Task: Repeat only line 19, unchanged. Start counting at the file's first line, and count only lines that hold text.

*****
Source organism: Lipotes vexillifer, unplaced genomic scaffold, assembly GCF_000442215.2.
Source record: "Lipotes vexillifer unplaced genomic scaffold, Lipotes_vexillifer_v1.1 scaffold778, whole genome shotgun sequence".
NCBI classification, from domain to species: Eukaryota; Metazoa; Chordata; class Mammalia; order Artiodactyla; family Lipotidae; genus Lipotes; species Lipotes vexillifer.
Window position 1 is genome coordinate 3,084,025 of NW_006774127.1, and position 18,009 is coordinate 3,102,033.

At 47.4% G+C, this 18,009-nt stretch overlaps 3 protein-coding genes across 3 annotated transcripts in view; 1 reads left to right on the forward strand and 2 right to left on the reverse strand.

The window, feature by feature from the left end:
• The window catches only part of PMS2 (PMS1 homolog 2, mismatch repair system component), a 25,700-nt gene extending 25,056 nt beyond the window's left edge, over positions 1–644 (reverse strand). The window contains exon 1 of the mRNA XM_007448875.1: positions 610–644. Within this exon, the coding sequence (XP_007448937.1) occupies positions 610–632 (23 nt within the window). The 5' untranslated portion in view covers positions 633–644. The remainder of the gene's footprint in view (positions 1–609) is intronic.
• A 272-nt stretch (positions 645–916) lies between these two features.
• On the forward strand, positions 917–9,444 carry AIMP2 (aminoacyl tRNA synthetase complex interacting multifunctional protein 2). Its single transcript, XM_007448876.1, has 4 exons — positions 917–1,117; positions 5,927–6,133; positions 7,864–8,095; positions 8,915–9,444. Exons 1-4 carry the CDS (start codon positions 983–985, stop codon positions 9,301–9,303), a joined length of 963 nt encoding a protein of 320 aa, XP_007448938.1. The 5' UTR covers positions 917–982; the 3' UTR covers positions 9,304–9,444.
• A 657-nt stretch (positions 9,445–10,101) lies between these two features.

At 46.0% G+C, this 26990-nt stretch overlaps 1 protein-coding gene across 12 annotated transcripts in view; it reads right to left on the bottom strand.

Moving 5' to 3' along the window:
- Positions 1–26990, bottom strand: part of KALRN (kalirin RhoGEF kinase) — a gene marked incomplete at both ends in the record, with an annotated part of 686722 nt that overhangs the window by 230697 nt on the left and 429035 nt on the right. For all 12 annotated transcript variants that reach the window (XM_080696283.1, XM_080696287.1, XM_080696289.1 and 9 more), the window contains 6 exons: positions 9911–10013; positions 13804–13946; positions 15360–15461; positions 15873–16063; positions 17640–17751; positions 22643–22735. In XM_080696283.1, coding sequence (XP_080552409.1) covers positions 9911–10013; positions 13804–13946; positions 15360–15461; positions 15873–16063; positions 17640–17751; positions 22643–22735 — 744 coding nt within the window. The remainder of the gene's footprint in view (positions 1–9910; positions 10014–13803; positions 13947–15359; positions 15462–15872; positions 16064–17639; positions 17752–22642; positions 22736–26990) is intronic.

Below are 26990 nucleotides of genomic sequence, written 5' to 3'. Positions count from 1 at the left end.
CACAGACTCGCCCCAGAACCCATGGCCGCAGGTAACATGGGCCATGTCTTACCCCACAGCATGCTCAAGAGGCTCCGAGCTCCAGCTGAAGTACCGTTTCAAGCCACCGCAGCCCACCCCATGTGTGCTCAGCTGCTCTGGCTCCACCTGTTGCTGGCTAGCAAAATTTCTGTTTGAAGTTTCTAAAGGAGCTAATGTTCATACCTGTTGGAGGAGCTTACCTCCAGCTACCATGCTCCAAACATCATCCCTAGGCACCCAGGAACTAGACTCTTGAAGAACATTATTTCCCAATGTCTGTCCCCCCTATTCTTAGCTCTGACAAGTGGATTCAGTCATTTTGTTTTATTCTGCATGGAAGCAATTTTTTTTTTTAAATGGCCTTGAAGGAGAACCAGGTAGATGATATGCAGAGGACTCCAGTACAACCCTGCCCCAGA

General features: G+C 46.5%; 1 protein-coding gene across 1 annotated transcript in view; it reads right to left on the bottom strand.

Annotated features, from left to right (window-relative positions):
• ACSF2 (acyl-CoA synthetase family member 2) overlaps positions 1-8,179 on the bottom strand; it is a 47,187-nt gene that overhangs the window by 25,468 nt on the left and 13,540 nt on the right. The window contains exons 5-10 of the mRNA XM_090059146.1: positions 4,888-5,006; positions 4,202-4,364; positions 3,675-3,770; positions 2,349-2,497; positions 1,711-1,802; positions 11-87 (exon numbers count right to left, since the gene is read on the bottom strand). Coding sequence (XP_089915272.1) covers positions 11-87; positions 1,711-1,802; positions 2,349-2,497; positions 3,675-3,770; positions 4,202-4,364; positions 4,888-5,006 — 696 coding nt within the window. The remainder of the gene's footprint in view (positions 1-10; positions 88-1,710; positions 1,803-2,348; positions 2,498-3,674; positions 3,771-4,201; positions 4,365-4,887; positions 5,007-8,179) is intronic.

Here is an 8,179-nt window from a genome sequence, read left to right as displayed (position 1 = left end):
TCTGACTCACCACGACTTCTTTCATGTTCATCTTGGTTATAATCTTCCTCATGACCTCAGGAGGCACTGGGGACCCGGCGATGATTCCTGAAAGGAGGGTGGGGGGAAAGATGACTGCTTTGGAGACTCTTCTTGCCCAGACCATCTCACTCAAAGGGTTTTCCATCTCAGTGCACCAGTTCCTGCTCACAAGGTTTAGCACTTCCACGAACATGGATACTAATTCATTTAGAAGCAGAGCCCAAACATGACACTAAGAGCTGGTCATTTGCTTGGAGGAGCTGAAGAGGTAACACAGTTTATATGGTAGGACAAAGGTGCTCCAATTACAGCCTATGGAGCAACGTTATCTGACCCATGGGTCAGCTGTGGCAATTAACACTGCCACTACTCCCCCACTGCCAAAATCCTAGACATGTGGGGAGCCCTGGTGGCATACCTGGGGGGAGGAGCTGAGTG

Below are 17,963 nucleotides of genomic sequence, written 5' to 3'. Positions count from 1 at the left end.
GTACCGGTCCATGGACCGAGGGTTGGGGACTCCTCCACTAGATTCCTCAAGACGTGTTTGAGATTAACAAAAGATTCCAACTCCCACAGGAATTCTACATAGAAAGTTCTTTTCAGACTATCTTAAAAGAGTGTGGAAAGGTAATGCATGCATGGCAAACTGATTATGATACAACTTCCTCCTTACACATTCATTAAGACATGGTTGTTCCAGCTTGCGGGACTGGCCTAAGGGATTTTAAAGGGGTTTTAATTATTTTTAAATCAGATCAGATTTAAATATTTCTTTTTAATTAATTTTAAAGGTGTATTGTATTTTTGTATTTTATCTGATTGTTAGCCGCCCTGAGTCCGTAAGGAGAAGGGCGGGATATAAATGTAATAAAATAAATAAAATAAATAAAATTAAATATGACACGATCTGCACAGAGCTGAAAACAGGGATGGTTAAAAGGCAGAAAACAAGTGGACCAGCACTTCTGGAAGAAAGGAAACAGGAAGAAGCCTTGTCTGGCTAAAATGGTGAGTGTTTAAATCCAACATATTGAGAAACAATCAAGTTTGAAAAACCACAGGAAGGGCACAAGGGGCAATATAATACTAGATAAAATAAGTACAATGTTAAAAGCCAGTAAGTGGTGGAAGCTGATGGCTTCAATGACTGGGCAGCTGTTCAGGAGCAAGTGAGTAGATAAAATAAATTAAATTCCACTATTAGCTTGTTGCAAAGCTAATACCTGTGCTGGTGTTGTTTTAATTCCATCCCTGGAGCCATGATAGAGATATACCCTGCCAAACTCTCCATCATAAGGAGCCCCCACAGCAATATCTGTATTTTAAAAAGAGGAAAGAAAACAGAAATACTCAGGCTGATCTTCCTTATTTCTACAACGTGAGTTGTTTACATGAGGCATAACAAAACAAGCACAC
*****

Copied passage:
Here is an 8,179-nt window from a genome sequence, read left to right as displayed (position 1 = left end):